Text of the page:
Reading Time in the Long Poem: Milton, Thomson and Wordsworth

Reading time in the long poem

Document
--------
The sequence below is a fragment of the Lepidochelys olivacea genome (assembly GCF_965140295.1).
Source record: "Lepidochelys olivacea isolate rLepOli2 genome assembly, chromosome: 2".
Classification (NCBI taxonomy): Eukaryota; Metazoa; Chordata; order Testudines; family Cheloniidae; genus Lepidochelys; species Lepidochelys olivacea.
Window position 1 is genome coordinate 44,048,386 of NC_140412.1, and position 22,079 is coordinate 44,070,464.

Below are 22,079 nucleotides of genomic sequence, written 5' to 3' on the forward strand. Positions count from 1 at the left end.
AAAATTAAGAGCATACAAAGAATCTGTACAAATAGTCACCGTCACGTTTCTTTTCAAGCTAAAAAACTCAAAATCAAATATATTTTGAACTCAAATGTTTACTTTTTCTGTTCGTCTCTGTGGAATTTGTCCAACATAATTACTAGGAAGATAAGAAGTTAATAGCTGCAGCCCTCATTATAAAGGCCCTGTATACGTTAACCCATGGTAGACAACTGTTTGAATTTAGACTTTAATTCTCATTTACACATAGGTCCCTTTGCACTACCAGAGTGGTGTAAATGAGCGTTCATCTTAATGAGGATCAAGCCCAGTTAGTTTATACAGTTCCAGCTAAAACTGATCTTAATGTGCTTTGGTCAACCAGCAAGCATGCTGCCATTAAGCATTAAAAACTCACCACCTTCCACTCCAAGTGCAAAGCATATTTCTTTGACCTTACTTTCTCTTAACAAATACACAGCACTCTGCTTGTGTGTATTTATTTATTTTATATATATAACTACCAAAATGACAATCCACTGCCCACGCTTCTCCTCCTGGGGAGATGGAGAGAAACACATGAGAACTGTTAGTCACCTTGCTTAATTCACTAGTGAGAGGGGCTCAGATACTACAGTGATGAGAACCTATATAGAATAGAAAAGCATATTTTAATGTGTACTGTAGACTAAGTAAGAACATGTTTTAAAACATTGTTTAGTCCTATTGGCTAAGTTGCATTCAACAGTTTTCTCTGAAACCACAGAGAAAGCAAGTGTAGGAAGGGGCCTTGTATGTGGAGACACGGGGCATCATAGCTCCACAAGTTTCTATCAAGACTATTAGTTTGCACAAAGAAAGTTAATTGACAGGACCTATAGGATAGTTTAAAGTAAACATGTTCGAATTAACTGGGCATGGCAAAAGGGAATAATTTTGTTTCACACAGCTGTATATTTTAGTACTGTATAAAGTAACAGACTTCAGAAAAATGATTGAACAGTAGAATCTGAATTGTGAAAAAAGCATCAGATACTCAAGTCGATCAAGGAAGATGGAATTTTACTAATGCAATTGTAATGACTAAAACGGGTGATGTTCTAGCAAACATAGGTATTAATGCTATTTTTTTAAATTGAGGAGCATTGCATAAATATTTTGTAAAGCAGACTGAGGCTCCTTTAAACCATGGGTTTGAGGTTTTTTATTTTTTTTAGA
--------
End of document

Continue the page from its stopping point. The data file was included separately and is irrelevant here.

Reading Time tells the story of the long poem in the long eighteenth century as it navigated between narrative and description, progress and digression, and time and space. The long poem emerged, between 1660 and 1850, as a medium in which poets could shape and reshape time. Analysing Milton’s Paradise Lost, Thomson’s The Seasons and Wordsworth’s The Prelude, this study reveals how these poets used both the content and form of their long poems to intervene in contemporary debates about the temporalities of free will, nature and identity. Reading Time argues that they use the figure of the prospect, the extended landscape, to imagine time as a space onto which different causal configurations could be mapped. In turn, readers have approached these poems as both temporal and spatial forms, as linear processes and as static structures, demonstrating how the long poem can shape a reader’s own experience of time.

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